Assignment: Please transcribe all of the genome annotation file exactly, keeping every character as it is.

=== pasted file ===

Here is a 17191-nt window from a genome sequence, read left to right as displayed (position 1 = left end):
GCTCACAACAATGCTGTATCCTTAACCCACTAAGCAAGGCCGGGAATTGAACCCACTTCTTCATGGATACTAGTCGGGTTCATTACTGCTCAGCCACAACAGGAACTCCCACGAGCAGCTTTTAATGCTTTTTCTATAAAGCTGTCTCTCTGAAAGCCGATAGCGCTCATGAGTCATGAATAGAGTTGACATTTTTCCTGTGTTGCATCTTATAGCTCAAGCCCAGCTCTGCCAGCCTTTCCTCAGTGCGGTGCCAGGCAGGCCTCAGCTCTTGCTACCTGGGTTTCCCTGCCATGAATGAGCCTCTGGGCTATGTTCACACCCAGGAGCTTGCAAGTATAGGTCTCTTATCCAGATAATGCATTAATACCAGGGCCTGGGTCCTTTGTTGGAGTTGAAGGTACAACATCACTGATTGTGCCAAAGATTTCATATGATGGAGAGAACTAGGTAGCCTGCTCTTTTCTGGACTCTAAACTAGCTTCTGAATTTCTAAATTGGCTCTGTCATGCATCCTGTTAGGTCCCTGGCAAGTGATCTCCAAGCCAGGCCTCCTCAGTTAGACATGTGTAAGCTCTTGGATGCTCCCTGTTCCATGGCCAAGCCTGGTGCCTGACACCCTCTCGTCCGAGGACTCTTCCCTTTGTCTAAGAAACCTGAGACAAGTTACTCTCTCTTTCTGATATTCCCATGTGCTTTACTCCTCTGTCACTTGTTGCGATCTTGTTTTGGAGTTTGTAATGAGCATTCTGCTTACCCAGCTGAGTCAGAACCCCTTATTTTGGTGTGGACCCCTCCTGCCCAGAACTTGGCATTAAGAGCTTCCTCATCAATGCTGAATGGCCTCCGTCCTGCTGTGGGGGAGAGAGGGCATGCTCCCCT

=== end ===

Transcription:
Here is a 17191-nt window from a genome sequence, read left to right as displayed (position 1 = left end):
GCTCACAACAATGCTGTATCCTTAACCCACTAAGCAAGGCCGGGAATTGAACCCACTTCTTCATGGATACTAGTCGGGTTCATTACTGCTCAGCCACAACAGGAACTCCCACGAGCAGCTTTTAATGCTTTTTCTATAAAGCTGTCTCTCTGAAAGCCGATAGCGCTCATGAGTCATGAATAGAGTTGACATTTTTCCTGTGTTGCATCTTATAGCTCAAGCCCAGCTCTGCCAGCCTTTCCTCAGTGCGGTGCCAGGCAGGCCTCAGCTCTTGCTACCTGGGTTTCCCTGCCATGAATGAGCCTCTGGGCTATGTTCACACCCAGGAGCTTGCAAGTATAGGTCTCTTATCCAGATAATGCATTAATACCAGGGCCTGGGTCCTTTGTTGGAGTTGAAGGTACAACATCACTGATTGTGCCAAAGATTTCATATGATGGAGAGAACTAGGTAGCCTGCTCTTTTCTGGACTCTAAACTAGCTTCTGAATTTCTAAATTGGCTCTGTCATGCATCCTGTTAGGTCCCTGGCAAGTGATCTCCAAGCCAGGCCTCCTCAGTTAGACATGTGTAAGCTCTTGGATGCTCCCTGTTCCATGGCCAAGCCTGGTGCCTGACACCCTCTCGTCCGAGGACTCTTCCCTTTGTCTAAGAAACCTGAGACAAGTTACTCTCTCTTTCTGATATTCCCATGTGCTTTACTCCTCTGTCACTTGTTGCGATCTTGTTTTGGAGTTTGTAATGAGCATTCTGCTTACCCAGCTGAGTCAGAACCCCTTATTTTGGTGTGGACCCCTCCTGCCCAGAACTTGGCATTAAGAGCTTCCTCATCAATGCTGAATGGCCTCCGTCCTGCTGTGGGGGAGAGAGGGCATGCTCCCCT